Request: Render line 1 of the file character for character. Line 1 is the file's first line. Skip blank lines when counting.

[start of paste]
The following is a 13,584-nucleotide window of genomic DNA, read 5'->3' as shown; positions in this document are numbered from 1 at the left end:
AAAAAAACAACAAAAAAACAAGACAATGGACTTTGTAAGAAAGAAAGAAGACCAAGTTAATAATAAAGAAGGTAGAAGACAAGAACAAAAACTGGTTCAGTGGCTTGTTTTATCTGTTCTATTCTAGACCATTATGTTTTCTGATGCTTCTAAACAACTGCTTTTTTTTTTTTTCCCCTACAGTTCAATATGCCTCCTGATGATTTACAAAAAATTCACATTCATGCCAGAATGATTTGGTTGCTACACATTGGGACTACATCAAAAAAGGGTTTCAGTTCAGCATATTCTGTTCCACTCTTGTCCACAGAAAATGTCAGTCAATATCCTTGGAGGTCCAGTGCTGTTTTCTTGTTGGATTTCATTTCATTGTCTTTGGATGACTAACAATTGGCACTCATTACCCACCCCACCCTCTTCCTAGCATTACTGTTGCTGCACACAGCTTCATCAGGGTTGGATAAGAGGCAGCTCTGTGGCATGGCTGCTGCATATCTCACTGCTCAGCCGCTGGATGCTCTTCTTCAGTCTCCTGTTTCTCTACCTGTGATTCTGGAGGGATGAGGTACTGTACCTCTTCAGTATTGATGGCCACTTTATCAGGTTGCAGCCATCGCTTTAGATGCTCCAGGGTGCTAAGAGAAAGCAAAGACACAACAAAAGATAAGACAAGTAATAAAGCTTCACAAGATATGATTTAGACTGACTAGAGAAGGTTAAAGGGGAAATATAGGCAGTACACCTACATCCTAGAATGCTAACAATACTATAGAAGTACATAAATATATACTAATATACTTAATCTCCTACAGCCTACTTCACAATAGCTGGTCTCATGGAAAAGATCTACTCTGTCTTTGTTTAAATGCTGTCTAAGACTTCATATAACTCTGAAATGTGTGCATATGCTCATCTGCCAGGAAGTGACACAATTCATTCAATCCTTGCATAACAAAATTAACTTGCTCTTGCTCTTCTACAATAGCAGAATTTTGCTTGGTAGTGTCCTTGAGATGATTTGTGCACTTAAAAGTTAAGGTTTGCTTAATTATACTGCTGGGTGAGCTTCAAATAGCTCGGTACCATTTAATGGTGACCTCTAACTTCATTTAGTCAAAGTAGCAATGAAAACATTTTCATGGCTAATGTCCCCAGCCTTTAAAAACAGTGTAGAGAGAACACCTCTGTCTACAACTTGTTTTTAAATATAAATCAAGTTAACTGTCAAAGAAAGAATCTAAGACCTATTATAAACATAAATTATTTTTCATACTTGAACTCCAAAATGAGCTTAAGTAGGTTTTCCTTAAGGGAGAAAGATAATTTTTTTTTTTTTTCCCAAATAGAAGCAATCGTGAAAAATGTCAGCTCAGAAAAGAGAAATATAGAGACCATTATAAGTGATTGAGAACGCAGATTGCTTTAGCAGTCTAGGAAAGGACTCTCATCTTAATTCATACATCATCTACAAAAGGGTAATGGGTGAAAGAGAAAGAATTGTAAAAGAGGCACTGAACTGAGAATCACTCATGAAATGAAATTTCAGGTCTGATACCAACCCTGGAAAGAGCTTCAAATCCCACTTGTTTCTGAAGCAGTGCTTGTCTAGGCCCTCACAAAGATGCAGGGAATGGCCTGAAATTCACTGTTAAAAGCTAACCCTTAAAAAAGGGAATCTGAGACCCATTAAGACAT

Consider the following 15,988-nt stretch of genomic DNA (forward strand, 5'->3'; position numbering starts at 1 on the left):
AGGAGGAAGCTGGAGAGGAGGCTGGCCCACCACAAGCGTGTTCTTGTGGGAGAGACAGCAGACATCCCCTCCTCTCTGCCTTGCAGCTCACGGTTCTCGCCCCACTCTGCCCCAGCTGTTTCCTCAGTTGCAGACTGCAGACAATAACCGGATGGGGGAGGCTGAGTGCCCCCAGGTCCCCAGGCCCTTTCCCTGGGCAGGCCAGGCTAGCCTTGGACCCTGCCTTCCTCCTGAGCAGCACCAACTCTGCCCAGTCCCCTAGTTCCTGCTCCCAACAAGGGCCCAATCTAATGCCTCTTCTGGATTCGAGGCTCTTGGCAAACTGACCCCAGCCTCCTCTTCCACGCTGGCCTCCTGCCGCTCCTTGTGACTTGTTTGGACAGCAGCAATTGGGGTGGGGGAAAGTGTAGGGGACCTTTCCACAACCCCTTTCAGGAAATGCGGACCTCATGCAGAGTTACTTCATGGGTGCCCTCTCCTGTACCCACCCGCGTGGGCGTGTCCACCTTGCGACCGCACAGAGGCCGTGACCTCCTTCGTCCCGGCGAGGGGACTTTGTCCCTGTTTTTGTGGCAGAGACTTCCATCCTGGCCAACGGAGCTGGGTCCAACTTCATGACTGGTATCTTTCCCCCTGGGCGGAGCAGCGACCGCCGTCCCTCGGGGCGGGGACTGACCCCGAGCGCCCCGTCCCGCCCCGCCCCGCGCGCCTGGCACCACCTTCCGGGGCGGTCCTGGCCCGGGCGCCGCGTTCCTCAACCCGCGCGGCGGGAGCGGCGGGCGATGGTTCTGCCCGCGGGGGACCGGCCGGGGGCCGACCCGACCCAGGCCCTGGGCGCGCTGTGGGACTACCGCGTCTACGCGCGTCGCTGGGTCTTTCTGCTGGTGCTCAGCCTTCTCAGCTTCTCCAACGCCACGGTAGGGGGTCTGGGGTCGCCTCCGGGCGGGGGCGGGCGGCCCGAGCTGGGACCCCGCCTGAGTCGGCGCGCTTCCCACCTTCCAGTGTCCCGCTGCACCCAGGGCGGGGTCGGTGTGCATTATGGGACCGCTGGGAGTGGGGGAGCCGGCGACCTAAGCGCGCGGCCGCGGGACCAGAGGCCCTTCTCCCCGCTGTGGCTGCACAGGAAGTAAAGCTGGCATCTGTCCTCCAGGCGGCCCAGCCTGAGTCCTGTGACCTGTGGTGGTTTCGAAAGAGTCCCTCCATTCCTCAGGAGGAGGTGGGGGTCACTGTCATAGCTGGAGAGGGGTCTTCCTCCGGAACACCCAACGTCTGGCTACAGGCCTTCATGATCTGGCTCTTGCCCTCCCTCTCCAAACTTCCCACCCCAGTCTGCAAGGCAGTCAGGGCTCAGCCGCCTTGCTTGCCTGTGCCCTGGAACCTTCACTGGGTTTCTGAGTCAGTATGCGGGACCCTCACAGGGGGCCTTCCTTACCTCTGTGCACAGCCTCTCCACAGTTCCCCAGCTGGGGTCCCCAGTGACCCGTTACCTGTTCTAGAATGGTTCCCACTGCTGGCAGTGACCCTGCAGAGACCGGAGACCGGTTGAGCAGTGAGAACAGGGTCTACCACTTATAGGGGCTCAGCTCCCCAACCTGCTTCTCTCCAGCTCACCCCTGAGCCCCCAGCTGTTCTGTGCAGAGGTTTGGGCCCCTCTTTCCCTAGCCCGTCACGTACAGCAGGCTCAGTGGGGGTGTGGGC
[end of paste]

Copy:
The following is a 13,584-nucleotide window of genomic DNA, read 5'->3' as shown; positions in this document are numbered from 1 at the left end: